Sept. 2 (Bloomberg) -- Gene Sperling, director of the White House National Economic Council, said President Barack Obama will propose tax and spending initiatives next week that would have a “significant” impact on growth and creating jobs.
“There’s no question we need stronger jobs growth, stronger growth overall,” Sperling said in a Bloomberg Television interview.
The Labor Department reported today that U.S. employers didn’t add any new jobs to their payrolls in August, suggesting large companies and small businesses are less confident in economic recovery. The median forecast in a Bloomberg News survey of economists was for a rise of 65,000 jobs.
The unemployment rate was unchanged at 9.1 percent, the department said.
The figures raise political pressure on Obama as he prepares to lay out his plan to boost hiring and economic growth in a Sept. 8 address to Congress.
“Nothing’s good in this report,” Gus Faucher, economist and director of Moody’s Analytics in West Chester, Pennsylvania, said in a telephone interview. “It raises the stakes but I’m not sure what the administration can do at this point. I think any full-bore stimulus is dead in the water.”
Obama is leaving Washington this afternoon for the presidential retreat at Camp David. He isn’t scheduled to make any statements before departing. He’s set to view damage from Hurricane Irene in Paterson, New Jersey, on Sept. 4 and speak to workers in Detroit on Sept. 5, the U.S. Labor Day holiday.
Target for Growth
The economy must add at least 130,000 jobs each month to keep up with growth in the adult population, according to Peter Morici, an economics professor at the Robert H. Smith School of Business at the University of Maryland in College Park. The economy must add 13.7 million jobs over the next three years, or 381,000 each month, to bring unemployment down to 6 percent, he said in a statement.
The Office of Management and Budget said in an update of its economic forecasts through August that the jobless rate will average 9.1 percent in 2011 and show little change next year with an average of 9 percent. It won’t fall below 6 percent until 2016, the OMB said.
Katharine Abraham, acting chairwoman of the White House Council of Economic Advisers, said that while payrolls were flat in August, the economy has added private-sector jobs for 18 straight months, for a total of 2.4 million new jobs.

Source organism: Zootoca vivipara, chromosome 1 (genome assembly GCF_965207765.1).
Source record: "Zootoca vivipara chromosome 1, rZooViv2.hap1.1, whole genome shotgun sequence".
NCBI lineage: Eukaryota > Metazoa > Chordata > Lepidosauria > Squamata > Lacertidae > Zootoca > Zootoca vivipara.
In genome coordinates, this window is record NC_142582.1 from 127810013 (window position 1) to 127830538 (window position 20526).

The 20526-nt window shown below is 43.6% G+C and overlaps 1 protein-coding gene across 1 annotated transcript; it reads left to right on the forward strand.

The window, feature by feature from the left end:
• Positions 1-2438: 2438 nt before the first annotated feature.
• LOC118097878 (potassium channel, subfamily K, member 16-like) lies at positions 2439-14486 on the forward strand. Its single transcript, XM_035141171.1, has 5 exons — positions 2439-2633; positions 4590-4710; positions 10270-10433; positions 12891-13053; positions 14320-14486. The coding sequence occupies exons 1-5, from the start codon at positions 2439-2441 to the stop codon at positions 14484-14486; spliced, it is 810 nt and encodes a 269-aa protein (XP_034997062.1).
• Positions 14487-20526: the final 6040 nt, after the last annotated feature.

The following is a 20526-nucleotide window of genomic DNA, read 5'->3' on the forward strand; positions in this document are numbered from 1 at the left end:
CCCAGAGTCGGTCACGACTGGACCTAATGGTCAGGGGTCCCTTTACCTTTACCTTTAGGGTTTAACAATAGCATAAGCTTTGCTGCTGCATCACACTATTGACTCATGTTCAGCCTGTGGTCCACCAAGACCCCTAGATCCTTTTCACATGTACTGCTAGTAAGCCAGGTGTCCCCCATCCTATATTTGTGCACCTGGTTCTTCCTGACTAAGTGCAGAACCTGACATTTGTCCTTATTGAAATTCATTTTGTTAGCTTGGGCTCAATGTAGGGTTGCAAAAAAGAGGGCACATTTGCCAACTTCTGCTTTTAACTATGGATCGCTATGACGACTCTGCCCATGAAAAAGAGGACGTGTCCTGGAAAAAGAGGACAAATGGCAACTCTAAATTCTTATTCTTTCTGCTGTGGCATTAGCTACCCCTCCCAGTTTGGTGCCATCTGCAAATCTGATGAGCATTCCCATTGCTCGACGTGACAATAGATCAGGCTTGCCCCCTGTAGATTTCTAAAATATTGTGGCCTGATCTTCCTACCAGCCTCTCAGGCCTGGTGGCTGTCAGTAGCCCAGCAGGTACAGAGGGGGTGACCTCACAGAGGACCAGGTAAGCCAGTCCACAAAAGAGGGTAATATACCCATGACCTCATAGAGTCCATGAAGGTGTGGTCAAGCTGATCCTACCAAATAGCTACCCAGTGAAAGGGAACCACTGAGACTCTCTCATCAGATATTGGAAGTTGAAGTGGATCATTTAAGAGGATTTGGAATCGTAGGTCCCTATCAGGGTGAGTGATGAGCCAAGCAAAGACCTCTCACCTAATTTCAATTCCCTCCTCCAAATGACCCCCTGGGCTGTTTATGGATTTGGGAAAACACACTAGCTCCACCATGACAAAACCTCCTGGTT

“Clearly, faster growth is needed to replace the jobs lost in the downturn,” she wrote on the White House blog. The numbers reinforce Obama’s call for an extension of a transportation bill to maintain construction jobs highway, bridge, mass transit and related projects, she said.
Sperling, without giving details, said that if Obama’s proposals pass in Congress they would have a “significant impact on both job growth and overall growth over the next 16 months.”
The president will propose initiatives he’s been highlighting over the past several months, including extending a temporary payroll tax cut for workers and more infrastructure spending, and he’s considering new ideas such as a cut in the employer portion of the payroll tax and a job-training program.
Mix of Proposals
He will propose “a mix of tax, infrastructure and other spending” to boost the economy and create jobs, Jack Lew, director of the Office of Management and Budget, told reporters yesterday in a conference call.
Republicans, who control the House and have enough votes in the Senate to block legislation, have vowed to oppose new spending that would add to the deficit, which the administration has forecast will hit $1.3 trillion this year.
House Speaker John Boehner, an Ohio Republican, said via Twitter today that U.S. job growth is “still undermined by threat of tax hikes, more spending, excessive regulations.”
Repeating an administration theme, Sperling said the U.S. can’t afford to “allow the normal politics and partisanship” stand in the way of measures to spur the economy.
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